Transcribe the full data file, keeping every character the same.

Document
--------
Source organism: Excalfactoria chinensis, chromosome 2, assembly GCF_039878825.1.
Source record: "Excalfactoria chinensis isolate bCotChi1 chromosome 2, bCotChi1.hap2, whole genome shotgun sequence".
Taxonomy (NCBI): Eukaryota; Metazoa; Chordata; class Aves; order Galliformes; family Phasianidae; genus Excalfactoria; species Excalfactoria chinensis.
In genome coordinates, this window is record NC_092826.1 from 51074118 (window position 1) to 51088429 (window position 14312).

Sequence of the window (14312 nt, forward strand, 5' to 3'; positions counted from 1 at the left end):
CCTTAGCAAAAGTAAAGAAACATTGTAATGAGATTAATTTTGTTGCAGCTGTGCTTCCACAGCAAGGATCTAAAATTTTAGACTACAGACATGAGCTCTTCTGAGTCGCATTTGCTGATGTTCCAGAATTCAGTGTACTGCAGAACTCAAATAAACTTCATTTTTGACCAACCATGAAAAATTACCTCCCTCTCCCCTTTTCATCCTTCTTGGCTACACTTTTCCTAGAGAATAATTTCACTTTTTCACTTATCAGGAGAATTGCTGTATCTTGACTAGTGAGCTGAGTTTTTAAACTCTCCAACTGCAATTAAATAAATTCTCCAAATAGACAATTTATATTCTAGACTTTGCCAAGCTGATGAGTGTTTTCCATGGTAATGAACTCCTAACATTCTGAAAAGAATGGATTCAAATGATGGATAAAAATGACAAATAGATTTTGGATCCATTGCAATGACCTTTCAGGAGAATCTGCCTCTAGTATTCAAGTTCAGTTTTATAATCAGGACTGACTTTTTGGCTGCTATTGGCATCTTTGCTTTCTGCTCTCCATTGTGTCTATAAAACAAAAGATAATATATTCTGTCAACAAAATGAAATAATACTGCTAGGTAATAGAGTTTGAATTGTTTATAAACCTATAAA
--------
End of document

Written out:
Source organism: Excalfactoria chinensis, chromosome 2, assembly GCF_039878825.1.
Source record: "Excalfactoria chinensis isolate bCotChi1 chromosome 2, bCotChi1.hap2, whole genome shotgun sequence".
Taxonomy (NCBI): Eukaryota; Metazoa; Chordata; class Aves; order Galliformes; family Phasianidae; genus Excalfactoria; species Excalfactoria chinensis.
In genome coordinates, this window is record NC_092826.1 from 51074118 (window position 1) to 51088429 (window position 14312).

Sequence of the window (14312 nt, forward strand, 5' to 3'; positions counted from 1 at the left end):
CCTTAGCAAAAGTAAAGAAACATTGTAATGAGATTAATTTTGTTGCAGCTGTGCTTCCACAGCAAGGATCTAAAATTTTAGACTACAGACATGAGCTCTTCTGAGTCGCATTTGCTGATGTTCCAGAATTCAGTGTACTGCAGAACTCAAATAAACTTCATTTTTGACCAACCATGAAAAATTACCTCCCTCTCCCCTTTTCATCCTTCTTGGCTACACTTTTCCTAGAGAATAATTTCACTTTTTCACTTATCAGGAGAATTGCTGTATCTTGACTAGTGAGCTGAGTTTTTAAACTCTCCAACTGCAATTAAATAAATTCTCCAAATAGACAATTTATATTCTAGACTTTGCCAAGCTGATGAGTGTTTTCCATGGTAATGAACTCCTAACATTCTGAAAAGAATGGATTCAAATGATGGATAAAAATGACAAATAGATTTTGGATCCATTGCAATGACCTTTCAGGAGAATCTGCCTCTAGTATTCAAGTTCAGTTTTATAATCAGGACTGACTTTTTGGCTGCTATTGGCATCTTTGCTTTCTGCTCTCCATTGTGTCTATAAAACAAAAGATAATATATTCTGTCAACAAAATGAAATAATACTGCTAGGTAATAGAGTTTGAATTGTTTATAAACCTATAAA